By Tom Arnold and Davide Barbuscia
LONDON/DUBAI, Oct 22 (Reuters) - Oman's new $2 billion bond disappointed on Thursday, with demand hit by worries about the country's worsening credit trajectory and wider market jitters ahead of the U.S. elections on Nov. 3.
The oil-producing Gulf state, rated below investment grade by all the major credit agencies, saw its 12-year issue sink as much as 2.5 cents in initial trading before easing back, while the seven-year bond shed 1.5 cents.
"Let's not forget we have a very unique election coming up in two weeks," said Daniel Moreno, head of global emerging market debt at Mirabaud Asset Management. "I am not surprised that investors do not want to engage with the riskier part of the universe at this point."
Turkey's sovereign investment fund and Ukraine's Naftogaz chose this week to delay dollar bond sales due to the market volatility.
Oman's return to the bond market was viewed as a gauge of its ability to persuade investors that it was serious about enacting long-waited fiscal reforms after Sultan Haitham came to power as ruler in January.
On Thursday he approved a 2020-2024 fiscal plan aimed at raising income from non-oil sectors, state media reported.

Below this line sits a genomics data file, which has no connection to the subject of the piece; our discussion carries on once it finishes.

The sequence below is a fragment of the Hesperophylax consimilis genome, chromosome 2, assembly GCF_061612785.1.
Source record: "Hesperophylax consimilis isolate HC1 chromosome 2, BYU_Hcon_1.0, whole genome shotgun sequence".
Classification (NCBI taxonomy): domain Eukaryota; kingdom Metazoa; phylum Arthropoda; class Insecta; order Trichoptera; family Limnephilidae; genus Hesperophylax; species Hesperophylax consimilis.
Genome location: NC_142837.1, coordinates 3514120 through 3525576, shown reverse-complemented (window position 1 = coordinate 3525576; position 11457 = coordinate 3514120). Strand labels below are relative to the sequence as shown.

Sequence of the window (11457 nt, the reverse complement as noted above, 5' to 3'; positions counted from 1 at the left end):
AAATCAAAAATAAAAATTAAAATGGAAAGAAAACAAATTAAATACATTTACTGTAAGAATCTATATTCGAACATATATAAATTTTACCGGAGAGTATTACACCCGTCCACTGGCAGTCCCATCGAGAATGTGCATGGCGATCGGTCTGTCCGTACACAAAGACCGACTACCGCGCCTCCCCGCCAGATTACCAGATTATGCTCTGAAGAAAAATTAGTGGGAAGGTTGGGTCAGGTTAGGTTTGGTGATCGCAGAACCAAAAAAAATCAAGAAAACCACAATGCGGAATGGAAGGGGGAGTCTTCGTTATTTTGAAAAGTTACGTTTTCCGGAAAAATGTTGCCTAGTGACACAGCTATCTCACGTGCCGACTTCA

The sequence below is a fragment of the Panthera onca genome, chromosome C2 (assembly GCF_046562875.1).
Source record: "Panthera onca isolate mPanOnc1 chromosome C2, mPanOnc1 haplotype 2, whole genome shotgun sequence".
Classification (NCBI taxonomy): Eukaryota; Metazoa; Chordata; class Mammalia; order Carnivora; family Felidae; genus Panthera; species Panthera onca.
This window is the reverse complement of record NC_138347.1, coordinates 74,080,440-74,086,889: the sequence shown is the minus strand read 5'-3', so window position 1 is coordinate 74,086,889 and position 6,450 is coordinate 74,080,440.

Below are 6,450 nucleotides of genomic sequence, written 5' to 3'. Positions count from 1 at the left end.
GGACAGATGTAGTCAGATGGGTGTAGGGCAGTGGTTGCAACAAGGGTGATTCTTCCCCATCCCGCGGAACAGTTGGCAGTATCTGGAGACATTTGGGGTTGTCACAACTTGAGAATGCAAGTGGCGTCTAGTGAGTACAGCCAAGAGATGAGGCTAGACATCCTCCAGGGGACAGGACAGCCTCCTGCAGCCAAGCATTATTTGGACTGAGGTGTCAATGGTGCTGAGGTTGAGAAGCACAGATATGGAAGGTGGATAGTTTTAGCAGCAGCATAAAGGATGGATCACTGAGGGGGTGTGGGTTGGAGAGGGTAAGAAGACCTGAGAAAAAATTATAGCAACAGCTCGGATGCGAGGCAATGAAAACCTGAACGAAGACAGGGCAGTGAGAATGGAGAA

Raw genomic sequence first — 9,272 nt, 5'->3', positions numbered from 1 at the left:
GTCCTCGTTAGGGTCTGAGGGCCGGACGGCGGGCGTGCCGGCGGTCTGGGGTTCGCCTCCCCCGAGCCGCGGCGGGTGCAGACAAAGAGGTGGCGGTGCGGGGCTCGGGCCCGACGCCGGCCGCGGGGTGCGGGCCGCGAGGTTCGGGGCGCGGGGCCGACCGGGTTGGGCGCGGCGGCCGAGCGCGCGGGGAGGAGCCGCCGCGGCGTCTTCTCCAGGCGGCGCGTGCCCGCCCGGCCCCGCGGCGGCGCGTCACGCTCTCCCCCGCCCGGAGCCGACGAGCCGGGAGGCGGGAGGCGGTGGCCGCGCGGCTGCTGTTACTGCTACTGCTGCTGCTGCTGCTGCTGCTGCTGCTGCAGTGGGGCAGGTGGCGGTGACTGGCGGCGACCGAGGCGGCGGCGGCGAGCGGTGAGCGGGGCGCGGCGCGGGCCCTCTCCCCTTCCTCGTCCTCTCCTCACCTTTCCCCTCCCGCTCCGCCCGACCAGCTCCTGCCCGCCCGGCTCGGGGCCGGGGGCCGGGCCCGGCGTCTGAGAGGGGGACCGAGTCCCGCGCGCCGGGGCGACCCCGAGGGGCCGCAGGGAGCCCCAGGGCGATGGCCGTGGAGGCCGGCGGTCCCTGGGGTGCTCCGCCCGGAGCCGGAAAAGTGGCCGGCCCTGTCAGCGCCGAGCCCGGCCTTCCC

The country faces a budgetary deficit over 15% on average in the next five years, said Alberto Bigolin, an executive director at Tellimer.
"With oil at these levels, and lack of substantial reforms, I believe it would be more difficult and expensive for the country to finance itself" he said.
The timing of Oman's first issue this year was not helped by its latest sovereign downgrade by S&P Global last week.
In a sign of the subdued appetite for the issue, when Bahrain, the other junk country in the Gulf, issued $2 billion last month it got over $7.6 billion in orders. By comparison, the combined books for Oman were over $3.8 billion yesterday.
"What did not help is Oman's credit trajectory," said Raza Agha, head of emerging markets credit strategy at Legal & General Investment Management, noting Oman's efforts to improve its situation were fairly recent and would take time to take effect.
(Additional reporting by Saeed Azhar in Dubai and Karin Strohecker in London; Editing by Alexandra Hudson)
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